Catch, effort, and mark-recapture data for Antarctic toothfish from individual seamount features in SSRU 88.2H were analysed to compare multiple raw indicators of biomass trends in isolated local areas. These metrics were also calculated for SSRU 88.2H as a whole. The analyses indicate that:
- Fish seldom move among seamounts within the complex, and residence time on particular seamounts is typically 1-2 years before fish depart from these seamounts, presumably back to the slope SSRUs. Therefore, it is recommended that the stock assessment include only recaptures of tagged fish that have been at liberty for less than 2 years, and that data from the Amundsen Sea slope SSRUs (88.2C–G) are included in the stock assessment along with 88.2H.
- Fishing has occurred on almost every seamount in every year, and no evidence for serial depletion or spatial patterns that would produce a current bias in recapture probability among seamounts was found.
- Single-season tag recapture rates exceeding 20% on some seamounts suggest relatively high local exploitation rates and the potential for localized depletion on some seamounts.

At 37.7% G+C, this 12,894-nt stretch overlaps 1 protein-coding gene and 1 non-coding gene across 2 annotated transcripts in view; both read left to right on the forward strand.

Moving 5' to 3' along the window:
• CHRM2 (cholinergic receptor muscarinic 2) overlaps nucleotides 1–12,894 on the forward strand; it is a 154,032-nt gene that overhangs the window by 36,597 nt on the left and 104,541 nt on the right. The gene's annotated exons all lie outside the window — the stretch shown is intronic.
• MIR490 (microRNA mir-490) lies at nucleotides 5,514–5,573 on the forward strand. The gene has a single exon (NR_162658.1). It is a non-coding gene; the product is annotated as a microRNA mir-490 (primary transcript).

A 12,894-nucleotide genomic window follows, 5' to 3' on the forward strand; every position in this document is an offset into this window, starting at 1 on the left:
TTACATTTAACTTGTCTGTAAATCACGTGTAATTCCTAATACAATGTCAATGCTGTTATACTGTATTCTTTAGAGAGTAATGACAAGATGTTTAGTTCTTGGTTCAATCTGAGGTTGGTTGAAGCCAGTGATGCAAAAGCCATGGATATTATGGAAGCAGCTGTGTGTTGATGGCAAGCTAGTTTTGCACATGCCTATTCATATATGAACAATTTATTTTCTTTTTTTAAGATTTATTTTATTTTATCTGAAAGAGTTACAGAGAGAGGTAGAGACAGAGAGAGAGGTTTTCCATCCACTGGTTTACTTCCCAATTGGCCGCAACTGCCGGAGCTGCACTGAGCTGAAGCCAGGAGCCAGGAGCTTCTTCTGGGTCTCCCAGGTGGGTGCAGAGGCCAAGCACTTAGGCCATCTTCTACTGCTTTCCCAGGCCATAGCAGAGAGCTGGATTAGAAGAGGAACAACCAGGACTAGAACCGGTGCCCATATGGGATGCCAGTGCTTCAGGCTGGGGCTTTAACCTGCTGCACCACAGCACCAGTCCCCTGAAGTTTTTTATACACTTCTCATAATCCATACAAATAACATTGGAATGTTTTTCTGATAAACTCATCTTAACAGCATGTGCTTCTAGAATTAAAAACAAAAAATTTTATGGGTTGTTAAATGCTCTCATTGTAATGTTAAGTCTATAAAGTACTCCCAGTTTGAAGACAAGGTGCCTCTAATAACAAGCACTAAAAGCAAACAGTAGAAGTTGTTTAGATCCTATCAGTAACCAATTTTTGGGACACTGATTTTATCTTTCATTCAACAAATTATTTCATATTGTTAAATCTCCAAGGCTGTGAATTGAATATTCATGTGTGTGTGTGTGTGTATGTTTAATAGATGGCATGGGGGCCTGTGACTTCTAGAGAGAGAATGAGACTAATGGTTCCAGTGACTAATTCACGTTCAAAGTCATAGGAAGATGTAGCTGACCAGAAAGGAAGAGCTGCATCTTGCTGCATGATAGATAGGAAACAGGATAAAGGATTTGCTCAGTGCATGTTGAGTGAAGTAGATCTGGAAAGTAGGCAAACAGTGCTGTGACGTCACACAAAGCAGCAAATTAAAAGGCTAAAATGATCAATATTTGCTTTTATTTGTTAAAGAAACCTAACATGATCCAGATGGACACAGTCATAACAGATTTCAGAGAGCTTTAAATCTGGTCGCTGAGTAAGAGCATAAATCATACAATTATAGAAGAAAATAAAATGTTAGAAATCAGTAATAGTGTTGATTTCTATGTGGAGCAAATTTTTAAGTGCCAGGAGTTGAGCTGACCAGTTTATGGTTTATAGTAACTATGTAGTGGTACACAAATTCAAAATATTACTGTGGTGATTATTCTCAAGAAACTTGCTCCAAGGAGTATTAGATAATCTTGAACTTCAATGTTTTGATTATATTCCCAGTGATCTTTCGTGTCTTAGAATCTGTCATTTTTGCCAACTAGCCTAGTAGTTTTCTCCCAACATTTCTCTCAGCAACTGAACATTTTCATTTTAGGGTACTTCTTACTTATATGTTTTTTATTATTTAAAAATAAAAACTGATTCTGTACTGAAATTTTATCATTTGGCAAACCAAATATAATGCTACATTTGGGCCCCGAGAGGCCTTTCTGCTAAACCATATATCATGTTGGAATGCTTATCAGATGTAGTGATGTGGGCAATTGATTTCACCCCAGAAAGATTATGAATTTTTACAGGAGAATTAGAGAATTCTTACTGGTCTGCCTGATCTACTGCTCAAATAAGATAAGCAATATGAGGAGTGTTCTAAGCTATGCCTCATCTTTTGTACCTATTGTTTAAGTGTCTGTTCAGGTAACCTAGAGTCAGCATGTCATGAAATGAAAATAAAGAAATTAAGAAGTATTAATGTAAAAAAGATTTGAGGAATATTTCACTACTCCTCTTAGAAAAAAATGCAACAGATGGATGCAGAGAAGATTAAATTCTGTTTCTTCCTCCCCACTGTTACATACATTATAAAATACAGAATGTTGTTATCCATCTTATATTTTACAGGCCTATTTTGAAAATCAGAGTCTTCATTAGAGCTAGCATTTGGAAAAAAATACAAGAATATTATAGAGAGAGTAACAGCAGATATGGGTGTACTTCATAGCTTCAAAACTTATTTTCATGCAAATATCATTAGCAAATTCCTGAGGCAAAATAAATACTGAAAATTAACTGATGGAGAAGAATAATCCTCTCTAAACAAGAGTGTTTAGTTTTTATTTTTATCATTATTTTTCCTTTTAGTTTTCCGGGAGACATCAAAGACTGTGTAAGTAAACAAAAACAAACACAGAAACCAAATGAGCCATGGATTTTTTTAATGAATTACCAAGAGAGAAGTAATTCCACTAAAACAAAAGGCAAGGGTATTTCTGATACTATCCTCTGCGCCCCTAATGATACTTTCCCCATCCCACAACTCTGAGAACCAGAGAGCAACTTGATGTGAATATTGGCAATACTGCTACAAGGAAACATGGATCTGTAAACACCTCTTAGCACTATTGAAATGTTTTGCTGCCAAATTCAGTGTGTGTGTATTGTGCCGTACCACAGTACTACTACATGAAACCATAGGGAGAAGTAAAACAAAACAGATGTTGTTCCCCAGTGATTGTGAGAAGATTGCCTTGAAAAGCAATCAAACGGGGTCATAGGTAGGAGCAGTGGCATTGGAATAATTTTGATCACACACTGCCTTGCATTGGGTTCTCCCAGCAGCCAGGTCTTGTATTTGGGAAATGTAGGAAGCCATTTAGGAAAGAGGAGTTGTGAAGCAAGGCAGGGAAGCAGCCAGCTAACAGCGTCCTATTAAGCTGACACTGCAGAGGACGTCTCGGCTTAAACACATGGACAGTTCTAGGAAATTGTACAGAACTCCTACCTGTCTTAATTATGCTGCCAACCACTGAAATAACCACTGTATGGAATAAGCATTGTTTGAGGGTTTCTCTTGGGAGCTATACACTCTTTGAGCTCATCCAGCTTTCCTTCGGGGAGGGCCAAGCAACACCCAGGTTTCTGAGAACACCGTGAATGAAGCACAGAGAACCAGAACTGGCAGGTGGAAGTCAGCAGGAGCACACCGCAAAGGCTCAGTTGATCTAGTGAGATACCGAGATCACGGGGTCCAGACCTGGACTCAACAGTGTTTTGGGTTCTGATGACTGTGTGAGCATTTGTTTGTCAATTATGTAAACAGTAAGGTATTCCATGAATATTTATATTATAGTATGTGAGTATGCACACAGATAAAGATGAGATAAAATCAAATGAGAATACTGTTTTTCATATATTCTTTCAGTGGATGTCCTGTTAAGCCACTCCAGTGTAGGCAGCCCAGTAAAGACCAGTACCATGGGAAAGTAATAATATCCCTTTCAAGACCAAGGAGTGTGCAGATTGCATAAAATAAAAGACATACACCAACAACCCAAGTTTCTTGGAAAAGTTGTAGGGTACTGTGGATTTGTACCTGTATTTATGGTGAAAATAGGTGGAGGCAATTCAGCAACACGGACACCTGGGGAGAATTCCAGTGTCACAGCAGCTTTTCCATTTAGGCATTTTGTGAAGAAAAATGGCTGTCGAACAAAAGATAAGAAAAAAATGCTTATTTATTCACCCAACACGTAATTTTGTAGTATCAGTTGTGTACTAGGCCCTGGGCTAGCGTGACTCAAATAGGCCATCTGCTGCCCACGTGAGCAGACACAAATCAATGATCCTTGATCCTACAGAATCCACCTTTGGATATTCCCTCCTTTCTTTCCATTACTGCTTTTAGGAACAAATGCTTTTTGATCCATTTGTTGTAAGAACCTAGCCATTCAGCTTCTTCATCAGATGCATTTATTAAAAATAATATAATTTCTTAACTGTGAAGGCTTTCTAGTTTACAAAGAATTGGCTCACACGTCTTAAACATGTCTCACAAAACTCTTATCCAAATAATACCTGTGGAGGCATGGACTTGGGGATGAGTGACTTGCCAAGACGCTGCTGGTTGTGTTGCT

- Results from opportunistic post-hoc Leslie depletion analyses conflicted with other biomass indicators and suggested that opportunistic CPUE-derived abundance measures derived from Olympic fishery catch data are unlikely to index abundance at small temporal and spatial scales.
- Although indicative biomass as estimated by the CPUE by seabed analogy method produces values that vary markedly depending on the choice of reference area, the method produced lower biomass estimates than mark-recapture estimates when based on adequate sample sizes for this seamount fishery.